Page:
We built the first Scorecard to evaluate policing in California. Here’s what we found.
Nationwide protests demanding an end to police violence have shifted public opinion over the past five years. An estimated 45 million Americans have adopted more progressive views on race and racism since the protests began in 2014. But while public opinion has changed, policing outcomes in most places have not. The police killed more people last year than the year before, racial disparities in outcomes such as arrests and deadly force persist, and the criminal justice system is not more likely to hold police accountable. In a country with 18,000 law enforcement agencies, each with different issues and outcomes, changing these outcomes on a nationwide scale requires sustained organizing and advocacy efforts in every jurisdiction. To do this, communities need the tools to effectively evaluate each law enforcement agency and hold them accountable to measurable results.
But how do you evaluate the police? There are substantially different perspectives about what police should or should not do - and whether the institution of policing should continue to exist at all. These differences cannot all be resolved at once, but we believe there are a set of common principles that can provide an initial framework for evaluating any agency responsibility for protecting people from harm:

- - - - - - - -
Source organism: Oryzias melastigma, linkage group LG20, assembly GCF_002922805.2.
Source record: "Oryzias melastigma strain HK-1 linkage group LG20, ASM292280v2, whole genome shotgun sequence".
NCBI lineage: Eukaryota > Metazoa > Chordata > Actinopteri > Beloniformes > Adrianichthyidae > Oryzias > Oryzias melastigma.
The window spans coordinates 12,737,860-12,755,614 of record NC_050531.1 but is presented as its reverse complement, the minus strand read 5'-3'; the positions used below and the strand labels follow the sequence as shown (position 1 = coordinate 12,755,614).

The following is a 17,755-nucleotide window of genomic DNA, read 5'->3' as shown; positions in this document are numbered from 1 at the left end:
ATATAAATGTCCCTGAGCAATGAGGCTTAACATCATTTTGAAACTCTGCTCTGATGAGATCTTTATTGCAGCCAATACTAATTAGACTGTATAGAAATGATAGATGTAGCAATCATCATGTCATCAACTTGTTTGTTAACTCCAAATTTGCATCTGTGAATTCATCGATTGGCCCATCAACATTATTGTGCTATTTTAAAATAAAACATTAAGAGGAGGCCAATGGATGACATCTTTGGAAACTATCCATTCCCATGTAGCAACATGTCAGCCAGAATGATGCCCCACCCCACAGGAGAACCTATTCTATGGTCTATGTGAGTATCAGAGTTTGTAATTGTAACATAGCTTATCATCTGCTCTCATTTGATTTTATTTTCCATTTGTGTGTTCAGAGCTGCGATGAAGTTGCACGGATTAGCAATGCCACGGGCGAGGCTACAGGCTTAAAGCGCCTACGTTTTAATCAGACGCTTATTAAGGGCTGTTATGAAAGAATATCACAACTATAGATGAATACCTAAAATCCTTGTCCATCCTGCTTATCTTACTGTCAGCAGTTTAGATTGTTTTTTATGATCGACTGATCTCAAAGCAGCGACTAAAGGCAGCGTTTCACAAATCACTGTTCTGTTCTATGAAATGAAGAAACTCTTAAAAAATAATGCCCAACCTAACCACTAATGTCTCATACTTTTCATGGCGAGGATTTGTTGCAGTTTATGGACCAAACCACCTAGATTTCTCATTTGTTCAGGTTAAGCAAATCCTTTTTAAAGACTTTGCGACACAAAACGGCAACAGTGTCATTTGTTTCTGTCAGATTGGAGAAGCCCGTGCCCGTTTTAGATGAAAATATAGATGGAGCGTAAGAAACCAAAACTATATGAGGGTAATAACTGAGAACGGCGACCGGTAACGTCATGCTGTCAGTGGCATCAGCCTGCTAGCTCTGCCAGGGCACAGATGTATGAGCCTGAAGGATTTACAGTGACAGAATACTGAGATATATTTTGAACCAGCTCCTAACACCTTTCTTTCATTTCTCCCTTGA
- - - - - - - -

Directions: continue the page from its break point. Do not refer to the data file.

- The agency should prioritize protecting people from violence, not arresting people for low level offenses
- The agency should avoid the use of force, especially deadly force, to the greatest extent possible
- When people come forward to report misconduct by employees of the agency, it should result in some form of accountability
- When people call on the agency to help solve the most serious crimes - those resulting in death - they should be able to trust that agency to find the person responsible
- The agency should accomplish these goals in ways that are not biased or discriminatory
Based on these principles, Campaign Zero obtained data from state and local agencies to evaluate California’s 100 largest municipal police departments and converted each evaluation (represented by a “score” from 0-100) into an easy-to-understand letter grade. Using this methodology, a police department received a higher grade if it made fewer arrests for low level offenses, used less force during arrest, had fewer homicides unsolved, did not have racial disparities in arrests and use of force, and upheld civilian complaints of police misconduct more often than other police departments in the state. See the grade each police department received, and the outcomes informing each grade, at policescorecard.org.
Here are some of the major findings of our analysis:
- Most people arrested in California are arrested for low level offenses. Of 1,354,769 reported arrests made in 2016, 70% were for misdemeanor offenses. Police made 1.8x as many arrests for drug possession alone as they did for all violent crimes combined.